As in every speech by Bush, whose speechwriters apparently assume that his audiences are as intellectually challenged as Bush himself, contradictions and non-sequiturs abounded. The basic premise—that Bush is a tribune of global democracy—overlooks the fact that he is an unelected president, selected not by American voters, but by the far-right majority on the US Supreme Court, which intervened in the 2000 election to halt vote-counting in Florida and place Bush in the White House.

The US-British invasion of Iraq was itself a flagrant violation of democratic principles, since the decision to go to war and seize control of Iraq was made in defiance of public opinion worldwide. Bush allies like Blair in Britain, Aznar in Spain and Berlusconi in Italy gave their support to the war despite the opposition of the overwhelming majority of their own people. Tens of millions around the world participated in demonstrations against the war, the largest global protests in history.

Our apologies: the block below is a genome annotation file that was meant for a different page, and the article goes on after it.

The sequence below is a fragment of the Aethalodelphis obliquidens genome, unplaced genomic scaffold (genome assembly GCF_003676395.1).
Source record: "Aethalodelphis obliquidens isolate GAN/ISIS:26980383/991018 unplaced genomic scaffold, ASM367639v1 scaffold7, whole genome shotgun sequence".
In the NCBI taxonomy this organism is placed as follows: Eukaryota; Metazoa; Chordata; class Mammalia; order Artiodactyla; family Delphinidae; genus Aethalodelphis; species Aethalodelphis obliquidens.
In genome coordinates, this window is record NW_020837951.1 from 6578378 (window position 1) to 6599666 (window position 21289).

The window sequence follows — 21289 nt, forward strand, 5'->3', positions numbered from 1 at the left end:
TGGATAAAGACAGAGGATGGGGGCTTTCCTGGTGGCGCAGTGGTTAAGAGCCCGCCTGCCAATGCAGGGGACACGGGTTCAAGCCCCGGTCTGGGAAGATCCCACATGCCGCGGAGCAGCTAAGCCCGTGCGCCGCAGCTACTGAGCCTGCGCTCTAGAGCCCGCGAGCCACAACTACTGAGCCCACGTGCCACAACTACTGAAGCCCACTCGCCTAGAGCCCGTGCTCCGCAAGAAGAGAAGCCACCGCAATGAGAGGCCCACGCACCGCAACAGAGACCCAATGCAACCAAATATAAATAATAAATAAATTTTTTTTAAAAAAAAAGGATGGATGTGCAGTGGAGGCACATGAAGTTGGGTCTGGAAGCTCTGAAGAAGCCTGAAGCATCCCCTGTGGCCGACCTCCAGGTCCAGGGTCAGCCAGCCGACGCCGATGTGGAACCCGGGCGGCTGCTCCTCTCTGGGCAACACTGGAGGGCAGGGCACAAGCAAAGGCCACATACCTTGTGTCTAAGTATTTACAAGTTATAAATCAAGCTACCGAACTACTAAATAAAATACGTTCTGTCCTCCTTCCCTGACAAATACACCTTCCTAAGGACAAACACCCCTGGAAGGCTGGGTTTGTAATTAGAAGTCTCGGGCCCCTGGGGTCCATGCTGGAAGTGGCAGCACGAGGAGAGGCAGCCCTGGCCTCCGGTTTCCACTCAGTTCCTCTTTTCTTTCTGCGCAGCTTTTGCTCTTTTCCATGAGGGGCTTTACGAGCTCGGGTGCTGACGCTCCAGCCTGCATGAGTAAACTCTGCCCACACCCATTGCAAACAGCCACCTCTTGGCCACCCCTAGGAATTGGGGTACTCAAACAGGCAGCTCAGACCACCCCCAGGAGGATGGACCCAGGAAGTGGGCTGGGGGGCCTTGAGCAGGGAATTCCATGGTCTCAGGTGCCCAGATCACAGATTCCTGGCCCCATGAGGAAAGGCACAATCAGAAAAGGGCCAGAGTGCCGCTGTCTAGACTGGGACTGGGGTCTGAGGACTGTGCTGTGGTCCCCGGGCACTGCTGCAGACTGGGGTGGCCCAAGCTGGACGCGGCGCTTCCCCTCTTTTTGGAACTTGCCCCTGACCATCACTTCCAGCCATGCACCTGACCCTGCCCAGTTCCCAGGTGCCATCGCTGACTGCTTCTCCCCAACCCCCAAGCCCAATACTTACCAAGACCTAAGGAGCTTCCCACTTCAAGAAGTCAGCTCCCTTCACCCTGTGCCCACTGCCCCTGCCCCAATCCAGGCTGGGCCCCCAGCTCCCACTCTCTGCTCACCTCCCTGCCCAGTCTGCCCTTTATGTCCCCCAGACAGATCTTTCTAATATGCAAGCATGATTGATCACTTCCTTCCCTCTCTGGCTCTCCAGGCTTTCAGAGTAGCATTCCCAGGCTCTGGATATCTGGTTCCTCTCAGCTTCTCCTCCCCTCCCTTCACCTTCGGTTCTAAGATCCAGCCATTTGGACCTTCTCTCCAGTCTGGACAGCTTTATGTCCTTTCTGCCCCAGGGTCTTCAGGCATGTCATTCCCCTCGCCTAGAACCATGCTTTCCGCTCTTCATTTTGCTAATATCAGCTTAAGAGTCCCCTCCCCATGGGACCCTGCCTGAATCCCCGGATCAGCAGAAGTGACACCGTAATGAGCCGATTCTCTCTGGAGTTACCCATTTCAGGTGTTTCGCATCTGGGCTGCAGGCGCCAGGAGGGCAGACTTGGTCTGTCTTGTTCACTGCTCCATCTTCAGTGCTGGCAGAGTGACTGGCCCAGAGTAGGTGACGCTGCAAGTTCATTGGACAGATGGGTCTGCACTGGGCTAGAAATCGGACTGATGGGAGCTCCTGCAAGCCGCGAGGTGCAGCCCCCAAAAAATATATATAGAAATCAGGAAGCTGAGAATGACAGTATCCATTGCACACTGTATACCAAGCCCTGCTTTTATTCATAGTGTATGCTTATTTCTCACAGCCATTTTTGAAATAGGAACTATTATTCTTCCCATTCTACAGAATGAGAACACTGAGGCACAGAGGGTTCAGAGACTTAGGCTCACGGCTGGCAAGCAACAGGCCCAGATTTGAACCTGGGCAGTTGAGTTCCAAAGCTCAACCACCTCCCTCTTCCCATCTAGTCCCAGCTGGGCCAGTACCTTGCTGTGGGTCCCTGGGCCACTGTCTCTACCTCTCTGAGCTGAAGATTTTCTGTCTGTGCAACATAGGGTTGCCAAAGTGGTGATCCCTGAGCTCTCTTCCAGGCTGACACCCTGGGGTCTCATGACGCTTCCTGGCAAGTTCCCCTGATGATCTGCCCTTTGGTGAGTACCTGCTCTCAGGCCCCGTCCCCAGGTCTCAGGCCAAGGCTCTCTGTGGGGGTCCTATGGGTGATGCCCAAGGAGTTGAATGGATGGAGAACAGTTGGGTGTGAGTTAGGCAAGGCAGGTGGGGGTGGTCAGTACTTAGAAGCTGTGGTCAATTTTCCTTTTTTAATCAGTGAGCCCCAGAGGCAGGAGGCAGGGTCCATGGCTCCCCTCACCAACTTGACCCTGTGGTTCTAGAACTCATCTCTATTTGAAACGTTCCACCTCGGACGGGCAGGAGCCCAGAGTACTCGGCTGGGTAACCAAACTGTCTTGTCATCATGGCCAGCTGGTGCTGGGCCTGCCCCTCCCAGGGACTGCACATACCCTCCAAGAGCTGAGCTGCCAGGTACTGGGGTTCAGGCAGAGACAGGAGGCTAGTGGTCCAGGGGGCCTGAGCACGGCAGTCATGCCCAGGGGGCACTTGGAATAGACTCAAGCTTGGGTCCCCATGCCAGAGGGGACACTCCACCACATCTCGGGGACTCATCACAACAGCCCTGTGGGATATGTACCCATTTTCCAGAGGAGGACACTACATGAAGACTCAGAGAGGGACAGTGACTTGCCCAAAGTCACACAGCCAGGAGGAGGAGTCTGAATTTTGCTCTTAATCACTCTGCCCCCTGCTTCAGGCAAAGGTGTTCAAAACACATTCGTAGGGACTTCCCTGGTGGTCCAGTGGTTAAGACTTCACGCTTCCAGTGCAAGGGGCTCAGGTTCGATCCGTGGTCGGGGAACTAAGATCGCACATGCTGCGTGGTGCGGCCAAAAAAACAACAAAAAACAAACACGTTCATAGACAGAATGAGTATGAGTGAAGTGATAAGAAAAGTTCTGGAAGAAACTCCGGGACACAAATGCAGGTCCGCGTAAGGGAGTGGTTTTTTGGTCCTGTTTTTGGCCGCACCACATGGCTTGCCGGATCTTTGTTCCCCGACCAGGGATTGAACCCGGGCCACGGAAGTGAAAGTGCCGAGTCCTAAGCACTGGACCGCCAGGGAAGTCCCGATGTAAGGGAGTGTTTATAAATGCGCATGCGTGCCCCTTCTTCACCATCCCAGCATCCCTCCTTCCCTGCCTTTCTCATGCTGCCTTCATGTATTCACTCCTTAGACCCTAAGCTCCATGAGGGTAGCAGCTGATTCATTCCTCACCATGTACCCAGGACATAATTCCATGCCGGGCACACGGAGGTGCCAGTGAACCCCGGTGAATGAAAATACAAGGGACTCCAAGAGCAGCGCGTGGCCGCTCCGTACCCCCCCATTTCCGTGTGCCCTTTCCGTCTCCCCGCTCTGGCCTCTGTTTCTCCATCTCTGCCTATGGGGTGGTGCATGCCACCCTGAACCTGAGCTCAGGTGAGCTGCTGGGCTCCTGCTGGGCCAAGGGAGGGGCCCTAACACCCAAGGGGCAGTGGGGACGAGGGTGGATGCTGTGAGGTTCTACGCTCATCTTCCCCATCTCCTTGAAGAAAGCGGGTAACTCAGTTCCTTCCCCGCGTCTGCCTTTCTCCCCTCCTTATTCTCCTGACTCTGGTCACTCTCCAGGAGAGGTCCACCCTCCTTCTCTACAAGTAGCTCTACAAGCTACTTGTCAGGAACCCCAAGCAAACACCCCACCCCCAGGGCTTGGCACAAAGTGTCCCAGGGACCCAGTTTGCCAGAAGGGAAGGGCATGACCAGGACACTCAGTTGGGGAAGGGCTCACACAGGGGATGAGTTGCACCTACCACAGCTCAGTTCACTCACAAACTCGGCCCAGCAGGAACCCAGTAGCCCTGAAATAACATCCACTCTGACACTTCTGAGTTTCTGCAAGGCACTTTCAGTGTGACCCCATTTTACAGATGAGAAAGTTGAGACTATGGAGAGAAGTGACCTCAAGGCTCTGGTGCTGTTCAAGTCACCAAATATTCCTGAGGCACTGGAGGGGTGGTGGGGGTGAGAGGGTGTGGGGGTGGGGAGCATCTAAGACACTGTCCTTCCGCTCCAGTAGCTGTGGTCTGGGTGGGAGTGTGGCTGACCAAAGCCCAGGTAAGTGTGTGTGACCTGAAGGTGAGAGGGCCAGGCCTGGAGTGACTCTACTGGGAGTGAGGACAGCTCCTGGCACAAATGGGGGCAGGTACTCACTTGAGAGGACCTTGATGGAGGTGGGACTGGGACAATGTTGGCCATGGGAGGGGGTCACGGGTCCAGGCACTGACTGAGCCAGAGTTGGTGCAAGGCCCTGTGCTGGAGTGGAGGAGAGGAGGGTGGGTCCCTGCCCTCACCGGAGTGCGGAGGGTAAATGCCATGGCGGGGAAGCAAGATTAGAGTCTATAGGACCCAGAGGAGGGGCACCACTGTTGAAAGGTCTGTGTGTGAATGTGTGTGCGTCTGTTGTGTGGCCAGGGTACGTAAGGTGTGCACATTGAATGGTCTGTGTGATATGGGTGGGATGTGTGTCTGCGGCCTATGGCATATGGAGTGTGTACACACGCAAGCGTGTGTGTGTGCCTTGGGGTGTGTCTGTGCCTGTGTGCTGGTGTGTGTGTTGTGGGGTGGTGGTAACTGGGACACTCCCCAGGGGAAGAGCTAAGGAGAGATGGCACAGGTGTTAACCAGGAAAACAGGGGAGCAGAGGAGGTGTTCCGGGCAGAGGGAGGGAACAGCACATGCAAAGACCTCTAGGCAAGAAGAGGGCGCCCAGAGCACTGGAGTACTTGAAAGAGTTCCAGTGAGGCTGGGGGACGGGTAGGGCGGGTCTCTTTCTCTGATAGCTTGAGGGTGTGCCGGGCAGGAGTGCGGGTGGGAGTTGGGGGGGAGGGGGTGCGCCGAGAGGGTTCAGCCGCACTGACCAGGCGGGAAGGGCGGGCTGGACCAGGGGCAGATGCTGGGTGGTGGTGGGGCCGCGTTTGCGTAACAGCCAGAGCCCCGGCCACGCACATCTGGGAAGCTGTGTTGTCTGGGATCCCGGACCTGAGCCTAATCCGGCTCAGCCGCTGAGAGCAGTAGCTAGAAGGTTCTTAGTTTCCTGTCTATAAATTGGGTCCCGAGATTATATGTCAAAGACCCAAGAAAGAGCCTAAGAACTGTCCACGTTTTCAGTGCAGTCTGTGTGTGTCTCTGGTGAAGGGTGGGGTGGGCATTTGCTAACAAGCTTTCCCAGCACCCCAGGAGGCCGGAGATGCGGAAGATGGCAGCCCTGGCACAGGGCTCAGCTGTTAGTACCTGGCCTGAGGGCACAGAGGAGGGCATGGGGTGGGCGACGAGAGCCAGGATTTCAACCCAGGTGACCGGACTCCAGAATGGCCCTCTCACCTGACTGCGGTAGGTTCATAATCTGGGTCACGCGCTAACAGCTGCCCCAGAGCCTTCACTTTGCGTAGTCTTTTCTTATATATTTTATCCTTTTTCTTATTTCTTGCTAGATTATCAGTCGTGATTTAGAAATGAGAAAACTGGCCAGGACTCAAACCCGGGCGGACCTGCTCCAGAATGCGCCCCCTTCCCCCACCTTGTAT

“In some cases,” Bush declared, “the measured use of force is all that protects us from a chaotic world ruled by force.” Who is it that distinguishes between the force that is “measured” and the force that represents chaos? Bush did not spell this out, but clearly in his view it is the president of the United States who makes that determination, no one else. He did not refer in his speech to international law, despite claims a year ago that the central issue in targeting the Iraqi regime was its alleged violation of UN Security Council resolutions.